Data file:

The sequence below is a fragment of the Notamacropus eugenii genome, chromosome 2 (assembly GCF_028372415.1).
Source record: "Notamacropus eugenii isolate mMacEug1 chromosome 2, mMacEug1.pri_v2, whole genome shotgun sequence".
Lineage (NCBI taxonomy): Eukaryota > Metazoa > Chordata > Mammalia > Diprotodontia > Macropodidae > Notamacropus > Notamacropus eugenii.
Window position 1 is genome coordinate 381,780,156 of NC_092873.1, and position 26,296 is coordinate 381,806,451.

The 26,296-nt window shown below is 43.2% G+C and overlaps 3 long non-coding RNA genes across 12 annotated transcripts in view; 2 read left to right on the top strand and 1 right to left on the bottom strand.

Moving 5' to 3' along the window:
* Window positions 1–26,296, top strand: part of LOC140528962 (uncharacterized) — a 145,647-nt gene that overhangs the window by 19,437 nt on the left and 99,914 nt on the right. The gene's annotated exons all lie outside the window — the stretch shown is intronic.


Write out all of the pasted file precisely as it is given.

The sequence below is a fragment of the Notamacropus eugenii genome, chromosome 2 (assembly GCF_028372415.1).
Source record: "Notamacropus eugenii isolate mMacEug1 chromosome 2, mMacEug1.pri_v2, whole genome shotgun sequence".
Lineage (NCBI taxonomy): Eukaryota > Metazoa > Chordata > Mammalia > Diprotodontia > Macropodidae > Notamacropus > Notamacropus eugenii.
Window position 1 is genome coordinate 381,780,156 of NC_092873.1, and position 26,296 is coordinate 381,806,451.

The 26,296-nt window shown below is 43.2% G+C and overlaps 3 long non-coding RNA genes across 12 annotated transcripts in view; 2 read left to right on the top strand and 1 right to left on the bottom strand.

Moving 5' to 3' along the window:
* Window positions 1–26,296, top strand: part of LOC140528962 (uncharacterized) — a 145,647-nt gene that overhangs the window by 19,437 nt on the left and 99,914 nt on the right. The gene's annotated exons all lie outside the window — the stretch shown is intronic.